Under consideration that the output current is equal to the input current for a linear regulator then we will get simplified equation:
Efficiency = Vout / Vin
For example, let’s say you have 12 V on the input and need to output 5 V at 1 A of load current, then the efficiency for a linear regulator would only be (5 V / 12 V) x 100% = 41 %. This means that only 41 % of the power from the input is transferred to the output, and the remaining power will be lost as heat!
Step 3: 78XX Linear Regulators
The 78XX voltage regulators are 3-pin devices available in a number of different packages, from large power transistor packages (T220) to tiny surface mount devices it is a positive voltage regulators. The 79XX series are the equivalent negative voltage regulators.
The 78XX series of regulators provide fixed regulated voltages from 5 to 24 V. The last two digits of the IC part number denote the output voltage of the device. This means, for example, a 7805 is a positive 5 volt regulator, a 7812 is a positive 12 volt regulator.
These voltage regulators are straight forward – connect L8705 and couple of electrolytic capacitors across the input and output, and you build simple voltage regulator for 5 V Arduino projects.
The important step is to check the data sheets for the pin-outs and manufacturer recommendations.
The 78XX (positive) regulators use the following pinouts:
- INPUT—unregulated DC input Vin
- REFERENCE (GROUND)
- OUTPUT -regulated DC output Vout
One thing to note about the TO-220 case version of these voltage regulators is that the case is electrically connected to the center pin (pin 2). On the 78XX series that means the case is grounded.
This type of linear regulator has a 2 V dropout voltage, as a result with a 5V output at 1A, you need to have at least 2.5 V DC head voltage (i.e., 5V + 2.5V = 7.5V DC input).
The manufacturer recommendations for the smoothing capacitors is CInput = 0.33 µF and COutput = 0.1 µF, but general practice is 100 µF capacitor on the input and the output It is a good solution for the worst-case scenario, and the capacitors help to cope with sudden fluctuations and transients in the supply.
In case that the supply falls below the threshold of 2 V- the capacitors will stabilize the supply to ensure that this does not happen. If your project dos not have such transients, then you can run with the manufacturer recommendations.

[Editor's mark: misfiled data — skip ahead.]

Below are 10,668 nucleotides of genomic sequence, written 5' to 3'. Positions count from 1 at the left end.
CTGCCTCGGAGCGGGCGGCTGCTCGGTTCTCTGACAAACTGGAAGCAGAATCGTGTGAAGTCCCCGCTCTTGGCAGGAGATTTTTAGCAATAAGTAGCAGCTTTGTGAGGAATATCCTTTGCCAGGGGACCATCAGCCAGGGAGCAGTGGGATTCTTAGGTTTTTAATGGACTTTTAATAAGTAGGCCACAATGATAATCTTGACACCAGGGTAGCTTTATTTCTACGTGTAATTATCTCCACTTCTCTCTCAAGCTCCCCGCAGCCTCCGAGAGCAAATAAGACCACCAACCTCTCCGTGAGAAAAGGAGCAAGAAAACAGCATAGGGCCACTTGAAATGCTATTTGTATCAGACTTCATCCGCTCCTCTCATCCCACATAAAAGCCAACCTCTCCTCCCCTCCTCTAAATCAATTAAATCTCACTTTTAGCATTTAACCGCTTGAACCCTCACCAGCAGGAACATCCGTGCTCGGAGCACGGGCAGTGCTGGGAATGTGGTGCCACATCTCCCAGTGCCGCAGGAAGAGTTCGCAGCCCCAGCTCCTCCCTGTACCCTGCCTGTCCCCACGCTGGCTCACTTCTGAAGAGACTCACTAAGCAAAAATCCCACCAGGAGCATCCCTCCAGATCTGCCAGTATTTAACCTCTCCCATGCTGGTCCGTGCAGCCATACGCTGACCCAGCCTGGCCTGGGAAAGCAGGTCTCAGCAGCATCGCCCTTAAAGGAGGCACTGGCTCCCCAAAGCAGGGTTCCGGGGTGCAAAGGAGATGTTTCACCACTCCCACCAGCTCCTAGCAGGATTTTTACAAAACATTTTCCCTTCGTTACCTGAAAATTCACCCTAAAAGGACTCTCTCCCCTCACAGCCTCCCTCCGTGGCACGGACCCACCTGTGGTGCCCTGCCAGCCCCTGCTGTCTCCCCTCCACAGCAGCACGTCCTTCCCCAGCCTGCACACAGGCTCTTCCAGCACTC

Simple linear voltage regulator circuit is just L7805 voltage regulator and two capacitors, but we can upgrade this circuit to create some more advanced power supply with some level of protection and visual indication.
If you would like to distribute your project then I will definitely suggest to add those few additional components in order to prevent future inconvenience with customers.
Step 4: Upgraded 7805 Circuit
First you can use the switch to power the circuit on or off.
Additionally you can place a diode (D1), wired in reverse bias between the output and input of the regulator. If there are inductors in the load, or even capacitors, a loss of input can cause a reverse voltage, which can destroy the regulator. The diode bypasses any such currents.
Additional capacitors act as a kind of final filter. They must be voltage rated for the output voltage, but should be high enough to suit the input for a little margin of safety (e.g., 16 25 V). They really depend on the type of load you expect, and can be left out for a pure DC load, but 100uF for C1 and C2, and 1uF for C4 (and C3) would be a good start.
Additionally you can add the LED and appropriate current-limiting resistor to provide an indicator light which is very useful for power supply failure detection; when the circuit is powered LED lights are ON otherwise look for some failures in your circuit.
Most voltage regulators have protection circuitry that protects chips from overheating and if it gets too hot, it drops the output voltage and therefore limits the output current so that the device is not destroyed by the heat. Voltage regulators in TO-220 packages also have a mounting hole for the heatsink attachment, and I will suggest that you should definitely use it to attach a good industrial heatsink.
Step 5: More Power From 78XX
Most of the 78XX regulators are limited to an output current of 1 - 1.5 A. If the output current of an IC regulator exceeds its maximum allowable limit, its internal pass transistor will dissipate an amount of energy more than it can tolerate, which will lead to the shutdown.
For applications that require more than the maximum allowable current limit of a regulator, an external pass transistor can be used to increase the output current. Figure from FAIRCHILD Semiconductor illustrates such a configuration. This circuit has the capability of producing higher current (up to 10 A) to the load but still preserving the thermal shutdown and short-circuit protection of the IC regulator.